(SportsNetwork.com) - In the football world, the NFL Draft is all- encompassing.
But to the more well-rounded folks who believe what's going on in the Ukraine right now is a tad more important, Michael Sam was a far bigger deal than Jadeveon Clowney.
After publicly declaring his homosexuality shortly before the scouting combine took place in February, the co-SEC Defensive Player of the Year at Missouri became the most intriguing story to the non-football media during the three- day event.
Despite his impressive production with the Tigers the 24-year-old Sam was considered a likely final-day pick or high-priority free agent due to size and athletic limitations. Sam was labeled by scouts as a classic tweener, lacking the length to be an impact player at defensive end and the lateral mobility to play in space as an outside linebacker.
To those who understand the game, the scouting reports on Sam seemed fair but to those who don't, the league was showing it's intolerance toward the gay community.
And St. Louis Rams head coach Jeff Fisher probably saved the NFL from a public relations hit on Saturday.
While Twitter was abuzz, getting ready to rip the league for failing to draft the former Mizzou star, Fisher and his general manager Les Snead changed the narrative by doing exactly that, selecting him with the first of two compensatory choices at No. 249 overall, seven spots before Mr. Irrelevant, Memphis free safety Lonnie Ballentine, was crowned.
"I don't have any concern whatsoever," Fisher said after the selection. "We drafted a good football player. In a world of diversity we live in, I am honored to be a part of this."
Sam's selection was such a big deal that even President Barack Obama chimed in on Sunday.
"The President congratulates Michael Sam, the Rams and the NFL for taking an important step forward in our Nation's journey," a White House official told NBCNews.com. "From the playing field to the corporate boardroom, LGBT Americans prove everyday that you should be judged by what you do and not who you are."
The NFL is no different than any other aspect of society, though, and there is certainly some intolerance from people in the game.
After Sam was selected on Saturday, ESPN cameras were there to document his reaction. There were some tears, congratulations from family and friends and perhaps most notably a kiss from Sam's boyfriend, something which evidently didn't sit well with Dolphins cornerback Don Jones, who Tweeted out "omg" after and then replied "horrible" to one of his followers asking if the original Tweet referred to the kiss.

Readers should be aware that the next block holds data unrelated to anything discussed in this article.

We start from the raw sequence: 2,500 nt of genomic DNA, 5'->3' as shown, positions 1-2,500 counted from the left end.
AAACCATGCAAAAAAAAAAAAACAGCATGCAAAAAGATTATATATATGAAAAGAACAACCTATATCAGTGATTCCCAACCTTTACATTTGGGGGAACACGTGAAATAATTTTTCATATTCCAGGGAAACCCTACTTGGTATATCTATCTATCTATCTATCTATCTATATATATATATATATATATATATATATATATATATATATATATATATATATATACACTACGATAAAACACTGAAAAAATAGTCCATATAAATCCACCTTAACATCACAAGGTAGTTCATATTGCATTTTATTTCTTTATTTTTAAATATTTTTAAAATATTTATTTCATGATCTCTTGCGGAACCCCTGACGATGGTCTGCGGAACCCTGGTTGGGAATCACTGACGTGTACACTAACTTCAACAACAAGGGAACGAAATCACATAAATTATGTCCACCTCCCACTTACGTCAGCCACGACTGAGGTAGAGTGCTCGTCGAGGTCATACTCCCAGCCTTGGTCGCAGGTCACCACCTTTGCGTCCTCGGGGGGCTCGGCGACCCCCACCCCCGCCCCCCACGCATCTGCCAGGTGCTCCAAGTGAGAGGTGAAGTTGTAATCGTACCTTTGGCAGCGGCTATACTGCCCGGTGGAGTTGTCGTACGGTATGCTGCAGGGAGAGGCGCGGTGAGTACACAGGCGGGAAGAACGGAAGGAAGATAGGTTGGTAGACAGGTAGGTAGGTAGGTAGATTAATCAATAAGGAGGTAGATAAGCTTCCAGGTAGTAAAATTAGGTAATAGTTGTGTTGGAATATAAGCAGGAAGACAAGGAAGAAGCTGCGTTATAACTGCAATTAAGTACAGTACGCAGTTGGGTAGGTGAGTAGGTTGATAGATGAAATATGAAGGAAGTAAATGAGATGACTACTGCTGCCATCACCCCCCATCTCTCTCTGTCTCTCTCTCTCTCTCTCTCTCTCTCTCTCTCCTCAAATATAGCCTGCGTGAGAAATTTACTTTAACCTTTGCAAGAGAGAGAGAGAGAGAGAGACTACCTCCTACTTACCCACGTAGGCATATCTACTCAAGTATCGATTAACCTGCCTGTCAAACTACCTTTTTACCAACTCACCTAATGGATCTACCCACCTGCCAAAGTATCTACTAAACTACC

Dolphins general manager Dennis Hickey quickly reacted:
"I was made aware of it and I was disappointed in those comments," Hickey said. "That's not what we stand for as an organization. The draft weekend is a culmination for so many players, their lifetime achievement of their dream to achieve a goal for Michael Sam and all the other players."
Ironically, the Rams' decision to draft Sam makes his ultimate dream of becoming the first openly gay player to play in the NFL more difficult.
St. Louis is loaded with talent on the defensive line and particularly at end where Sam figures to make his living in the Show Me State. The Rams starters are Robert Quinn, perhaps the NFL's best pure pass rusher, and Chris Long, a former first-round pick who is still playing at a high level, with veterans William Hayes and Eugene Sims in reserve.
Agents will tell you it's far better to go undrafted than to be picked late in the final round because they can then survey the landscape and pick the best landing spot for a prospect.
In Sam's case the NFL Network reported that he would have received at least four offers had he gone undrafted with Chicago, the New York Giants and Baltimore added to the Rams.
So while an openly gay man being drafted by an NFL team might seem like a major step forward to the POTUS and the rest of the real world, it's also at least a minor step backward for Sam's hopes of hitting the ground running at the professional level.
Baltimore, which possesses the lone 3-4 defense in the quartet of teams reportedly interested in Sam, particularly seemed like the better fit because the Ravens' scheme would have given Sam opportunities at two different positions and the organization itself has been known for its flexibility over the years, often finding roles for players with unique skill sets.